LOS ANGELES (CNS) - Rain will fall on the Southland from tonight through Saturday morning, including unusually heavy rainfall on Friday as a result of the region's most powerful storm so far this season, forecasters said, warning of flash flooding and cascades of mud and debris down slopes stripped bare in wildfires.
What will make Friday's rains so heavy -- up to an inch of rain per hour is expected -- is the fact that the approaching storm system is tapping into a so-called atmospheric river, sucking up volumes of warm moisture, forecasters said. Early estimates are that the region will receive 2-6 inches of rain in coastal and valley areas and between 5 and 10 inches in the San Gabriel mountains and foothills, they said.
The first wave of rain will begin along California's Central Coast today, then move south and into Los Angeles and Ventura counties tonight, with a stronger wave generated by a second storm system slamming into the Southland Friday morning.
“Strong southerly winds combined with ample moisture will lead to periods of very heavy rain, with rain rates at times of around 1 inch per hour,'' an NWS statement said, adding that the rain would taper off Saturday morning, causing the threat of flash flooding to disappear around noon, although scattered showers are possible through Saturday evening.
“There will be the threat of flash flooding with mud and debris flows in and around the recent burn areas, especially with Friday's storm,'' warned an NWS statement.
A flash flood watch will be in effect from Friday morning through Saturday morning, with the greatest threat of flash flooding developing in areas below slopes denuded in wildfires, according to the NWS. Widespread urban roadway flooding is also possible, along with flooding in creeks and small streams, and rock and mudslides, especially near canyon roadways, warned an NWS statement.
Officials with the city of Duarte said they plan to declare a yellow alert at noon today in neighborhoods below the Fish Fire burn area. The warning would require residents to keep streets clear of vehicles, trash bins and other objects that could obstruct emergency vehicles or be washed away in a flood. City officials said they could move to a red alert -- meaning mandatory evacuations -- by Friday night, depending how the storm develops.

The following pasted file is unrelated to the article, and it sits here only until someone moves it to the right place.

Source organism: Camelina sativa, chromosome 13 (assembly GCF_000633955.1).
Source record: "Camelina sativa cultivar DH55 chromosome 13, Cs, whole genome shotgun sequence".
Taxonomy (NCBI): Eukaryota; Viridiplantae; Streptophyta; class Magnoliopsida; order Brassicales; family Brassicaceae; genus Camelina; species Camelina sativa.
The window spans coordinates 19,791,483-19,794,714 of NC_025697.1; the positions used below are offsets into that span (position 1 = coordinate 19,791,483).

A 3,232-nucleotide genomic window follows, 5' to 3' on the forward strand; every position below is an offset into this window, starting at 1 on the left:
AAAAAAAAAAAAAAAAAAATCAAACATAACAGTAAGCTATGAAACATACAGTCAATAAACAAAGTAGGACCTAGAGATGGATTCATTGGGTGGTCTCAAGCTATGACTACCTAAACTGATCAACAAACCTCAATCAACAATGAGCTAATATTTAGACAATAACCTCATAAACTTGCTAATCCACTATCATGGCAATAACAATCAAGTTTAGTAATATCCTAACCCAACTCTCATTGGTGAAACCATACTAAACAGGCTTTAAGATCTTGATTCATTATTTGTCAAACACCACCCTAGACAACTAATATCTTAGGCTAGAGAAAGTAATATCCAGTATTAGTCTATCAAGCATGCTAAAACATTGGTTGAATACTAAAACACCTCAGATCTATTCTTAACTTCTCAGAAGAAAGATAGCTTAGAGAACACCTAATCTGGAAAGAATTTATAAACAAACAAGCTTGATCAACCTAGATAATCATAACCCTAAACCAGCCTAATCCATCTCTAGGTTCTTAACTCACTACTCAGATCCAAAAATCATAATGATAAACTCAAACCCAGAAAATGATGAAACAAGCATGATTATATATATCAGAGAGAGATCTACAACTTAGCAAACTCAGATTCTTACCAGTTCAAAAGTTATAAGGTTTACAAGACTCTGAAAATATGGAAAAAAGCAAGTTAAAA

Should such an alert be issued, an evacuation center would be established at the City Hall Community Center, 1600 Huntington Drive.
Similar issues could arise in Glendora and Azusa beneath the Colby Fire burn area. Azusa officials have been distributing sandbags to residents at the City Yard, 809 N. Angeleno Ave.
Los Angeles County Public Works crews, meanwhile, worked frantically to clear debris from catch basins and storm drains in hopes of preventing flooding.
High surf is expected along the coast through Sunday as a result of a large storm-generated westerly swell, with the biggest surf expected Saturday. A high surf advisory will be in effect from 7 tonight until 7 a.m. Sunday, said the NWS, warning of surf of 6 to 9 feet today, increasing to 8 to 13 feet on Saturday before diminishing that night.
“Large waves and strong rip currents will increase the risk of ocean drowning for swimmers and surfers,'' according to the NWS statement. “Large breaking waves can cause injury, wash people off beaches or rocks and capsize small boats near shore.''
Also in effect and affecting sailors is a small craft advisory that will be in effect from 9 tonight to noon Friday and a gale watch -- issued in cases of winds of between 34 and 47 knots -- from Friday afternoon through late Saturday night. During that period, there could be combined seas of 14 to 17 feet and inexperienced mariners should stay off the water, the NWS said.
In the mountains, heavy snow is expected at higher elevations, along with damaging 70-mile-per-hour gusts, the NWS said. The snow level will vary from as low as 6,000 early Friday to 8,000 feet Friday night, then fall back to 6,000 feet. A winter storm warning will be in force in the San Gabriel mountains from Friday morning through Saturday morning.
Between 1 and 2 feet of snow are possible above 8,000 feet and between 6 and 12 inches above 6,000 feet.
“Heavy snow, gusty winds, low visibility in blowing snow, and icy roads make for dangerous driving conditions,'' according to the NWS. “Only travel in an emergency,'' an NWS statement said, adding motorists traveling in mountain areas should have a flashlight, food and water, and extra clothing and blankets.
The region has been rained on a great deal more than usual. Normally, downtown L.A. would have received 8.96 inches of rain by this time of the year in the season that runs from October to April, but it already has had 16.25 inches, according to NWS forecasters.
The NWS forecast a combination of foggy and partly skies in Los Angeles County today and highs of 61 degrees Fahrenheit on Mount Wilson; 63 in Avalon and at LAX; 65 in Long Beach; 66 in Lancaster; 67 in San Gabriel and Saugus; 68 in downtown L.A., Pasadena, Burbank and Palmdale; and 70 in Woodland Hills.
Partly cloudy skies were forecast in range County, along with highs of 62 in Newport Beach and Laguna Beach; 63 in San Clemente; 68 in Anaheim; 69 in Fullerton; 70 in Irvine; and 71 in Yorba Linda.
Friday's temperatures will be between 2 and 12 degrees lower, then will fall slightly on Saturday amid showers. More rain is expected Tuesday.